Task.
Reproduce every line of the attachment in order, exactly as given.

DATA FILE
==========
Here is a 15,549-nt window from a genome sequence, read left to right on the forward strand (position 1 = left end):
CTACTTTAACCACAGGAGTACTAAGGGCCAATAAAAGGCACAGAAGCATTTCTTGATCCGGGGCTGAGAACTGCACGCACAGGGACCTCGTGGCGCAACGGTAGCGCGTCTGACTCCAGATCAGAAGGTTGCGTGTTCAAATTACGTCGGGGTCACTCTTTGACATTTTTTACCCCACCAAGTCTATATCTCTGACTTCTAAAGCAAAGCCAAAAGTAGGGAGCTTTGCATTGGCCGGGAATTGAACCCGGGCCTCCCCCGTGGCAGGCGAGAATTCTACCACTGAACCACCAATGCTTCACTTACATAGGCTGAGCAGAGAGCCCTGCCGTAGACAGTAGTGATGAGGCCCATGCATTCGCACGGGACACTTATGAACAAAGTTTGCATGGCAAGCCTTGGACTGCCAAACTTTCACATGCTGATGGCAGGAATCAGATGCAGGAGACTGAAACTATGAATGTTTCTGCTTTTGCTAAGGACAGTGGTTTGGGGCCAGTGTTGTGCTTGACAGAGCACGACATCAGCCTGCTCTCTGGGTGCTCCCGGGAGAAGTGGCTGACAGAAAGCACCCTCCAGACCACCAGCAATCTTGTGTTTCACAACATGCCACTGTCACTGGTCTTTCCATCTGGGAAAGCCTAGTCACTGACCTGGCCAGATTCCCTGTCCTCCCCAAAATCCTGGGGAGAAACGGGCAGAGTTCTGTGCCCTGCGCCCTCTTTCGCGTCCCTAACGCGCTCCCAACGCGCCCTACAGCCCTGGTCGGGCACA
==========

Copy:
Here is a 15,549-nt window from a genome sequence, read left to right on the forward strand (position 1 = left end):
CTACTTTAACCACAGGAGTACTAAGGGCCAATAAAAGGCACAGAAGCATTTCTTGATCCGGGGCTGAGAACTGCACGCACAGGGACCTCGTGGCGCAACGGTAGCGCGTCTGACTCCAGATCAGAAGGTTGCGTGTTCAAATTACGTCGGGGTCACTCTTTGACATTTTTTACCCCACCAAGTCTATATCTCTGACTTCTAAAGCAAAGCCAAAAGTAGGGAGCTTTGCATTGGCCGGGAATTGAACCCGGGCCTCCCCCGTGGCAGGCGAGAATTCTACCACTGAACCACCAATGCTTCACTTACATAGGCTGAGCAGAGAGCCCTGCCGTAGACAGTAGTGATGAGGCCCATGCATTCGCACGGGACACTTATGAACAAAGTTTGCATGGCAAGCCTTGGACTGCCAAACTTTCACATGCTGATGGCAGGAATCAGATGCAGGAGACTGAAACTATGAATGTTTCTGCTTTTGCTAAGGACAGTGGTTTGGGGCCAGTGTTGTGCTTGACAGAGCACGACATCAGCCTGCTCTCTGGGTGCTCCCGGGAGAAGTGGCTGACAGAAAGCACCCTCCAGACCACCAGCAATCTTGTGTTTCACAACATGCCACTGTCACTGGTCTTTCCATCTGGGAAAGCCTAGTCACTGACCTGGCCAGATTCCCTGTCCTCCCCAAAATCCTGGGGAGAAACGGGCAGAGTTCTGTGCCCTGCGCCCTCTTTCGCGTCCCTAACGCGCTCCCAACGCGCCCTACAGCCCTGGTCGGGCACA